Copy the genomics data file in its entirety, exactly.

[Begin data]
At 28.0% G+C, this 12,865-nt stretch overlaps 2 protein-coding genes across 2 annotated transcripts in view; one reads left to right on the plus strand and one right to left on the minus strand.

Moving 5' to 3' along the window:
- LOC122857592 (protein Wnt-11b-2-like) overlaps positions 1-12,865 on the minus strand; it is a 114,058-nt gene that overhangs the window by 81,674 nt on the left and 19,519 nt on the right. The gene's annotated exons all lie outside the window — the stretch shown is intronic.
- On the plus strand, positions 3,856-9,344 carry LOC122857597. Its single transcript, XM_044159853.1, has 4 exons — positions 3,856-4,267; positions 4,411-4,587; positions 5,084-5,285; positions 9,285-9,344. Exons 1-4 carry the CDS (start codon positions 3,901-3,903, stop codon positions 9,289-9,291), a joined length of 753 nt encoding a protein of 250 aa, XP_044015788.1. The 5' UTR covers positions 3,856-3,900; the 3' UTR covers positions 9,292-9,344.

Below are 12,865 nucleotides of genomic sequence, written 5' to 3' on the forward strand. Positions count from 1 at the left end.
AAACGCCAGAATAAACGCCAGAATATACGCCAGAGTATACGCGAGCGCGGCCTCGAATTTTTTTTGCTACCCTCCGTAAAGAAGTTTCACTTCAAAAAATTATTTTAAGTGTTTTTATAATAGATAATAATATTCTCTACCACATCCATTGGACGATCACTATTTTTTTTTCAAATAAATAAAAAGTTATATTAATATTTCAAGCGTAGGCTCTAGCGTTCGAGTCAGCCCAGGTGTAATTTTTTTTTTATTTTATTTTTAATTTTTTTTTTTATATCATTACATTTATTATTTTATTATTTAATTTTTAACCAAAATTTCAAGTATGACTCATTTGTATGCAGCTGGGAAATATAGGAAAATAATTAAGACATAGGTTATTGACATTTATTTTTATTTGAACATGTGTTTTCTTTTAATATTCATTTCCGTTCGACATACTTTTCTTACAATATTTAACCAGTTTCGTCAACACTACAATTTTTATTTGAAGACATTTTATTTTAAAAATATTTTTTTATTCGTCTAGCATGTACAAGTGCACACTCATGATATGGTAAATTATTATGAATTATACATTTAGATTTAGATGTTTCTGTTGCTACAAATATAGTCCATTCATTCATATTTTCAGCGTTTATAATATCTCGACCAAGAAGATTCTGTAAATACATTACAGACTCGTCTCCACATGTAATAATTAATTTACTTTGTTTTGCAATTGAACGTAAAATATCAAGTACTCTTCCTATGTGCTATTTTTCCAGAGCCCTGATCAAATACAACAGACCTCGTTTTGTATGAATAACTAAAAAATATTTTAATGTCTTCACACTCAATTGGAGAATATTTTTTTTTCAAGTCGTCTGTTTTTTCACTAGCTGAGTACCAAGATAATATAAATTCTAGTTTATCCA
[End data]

At 28.0% G+C, this 12,865-nt stretch overlaps 2 protein-coding genes across 2 annotated transcripts in view; one reads left to right on the plus strand and one right to left on the minus strand.

Moving 5' to 3' along the window:
- LOC122857592 (protein Wnt-11b-2-like) overlaps positions 1-12,865 on the minus strand; it is a 114,058-nt gene that overhangs the window by 81,674 nt on the left and 19,519 nt on the right. The gene's annotated exons all lie outside the window — the stretch shown is intronic.
- On the plus strand, positions 3,856-9,344 carry LOC122857597. Its single transcript, XM_044159853.1, has 4 exons — positions 3,856-4,267; positions 4,411-4,587; positions 5,084-5,285; positions 9,285-9,344. Exons 1-4 carry the CDS (start codon positions 3,901-3,903, stop codon positions 9,289-9,291), a joined length of 753 nt encoding a protein of 250 aa, XP_044015788.1. The 5' UTR covers positions 3,856-3,900; the 3' UTR covers positions 9,292-9,344.

Below are 12,865 nucleotides of genomic sequence, written 5' to 3' on the forward strand. Positions count from 1 at the left end.
AAACGCCAGAATAAACGCCAGAATATACGCCAGAGTATACGCGAGCGCGGCCTCGAATTTTTTTTGCTACCCTCCGTAAAGAAGTTTCACTTCAAAAAATTATTTTAAGTGTTTTTATAATAGATAATAATATTCTCTACCACATCCATTGGACGATCACTATTTTTTTTTCAAATAAATAAAAAGTTATATTAATATTTCAAGCGTAGGCTCTAGCGTTCGAGTCAGCCCAGGTGTAATTTTTTTTTTATTTTATTTTTAATTTTTTTTTTTATATCATTACATTTATTATTTTATTATTTAATTTTTAACCAAAATTTCAAGTATGACTCATTTGTATGCAGCTGGGAAATATAGGAAAATAATTAAGACATAGGTTATTGACATTTATTTTTATTTGAACATGTGTTTTCTTTTAATATTCATTTCCGTTCGACATACTTTTCTTACAATATTTAACCAGTTTCGTCAACACTACAATTTTTATTTGAAGACATTTTATTTTAAAAATATTTTTTTATTCGTCTAGCATGTACAAGTGCACACTCATGATATGGTAAATTATTATGAATTATACATTTAGATTTAGATGTTTCTGTTGCTACAAATATAGTCCATTCATTCATATTTTCAGCGTTTATAATATCTCGACCAAGAAGATTCTGTAAATACATTACAGACTCGTCTCCACATGTAATAATTAATTTACTTTGTTTTGCAATTGAACGTAAAATATCAAGTACTCTTCCTATGTGCTATTTTTCCAGAGCCCTGATCAAATACAACAGACCTCGTTTTGTATGAATAACTAAAAAATATTTTAATGTCTTCACACTCAATTGGAGAATATTTTTTTTTCAAGTCGTCTGTTTTTTCACTAGCTGAGTACCAAGATAATATAAATTCTAGTTTATCCA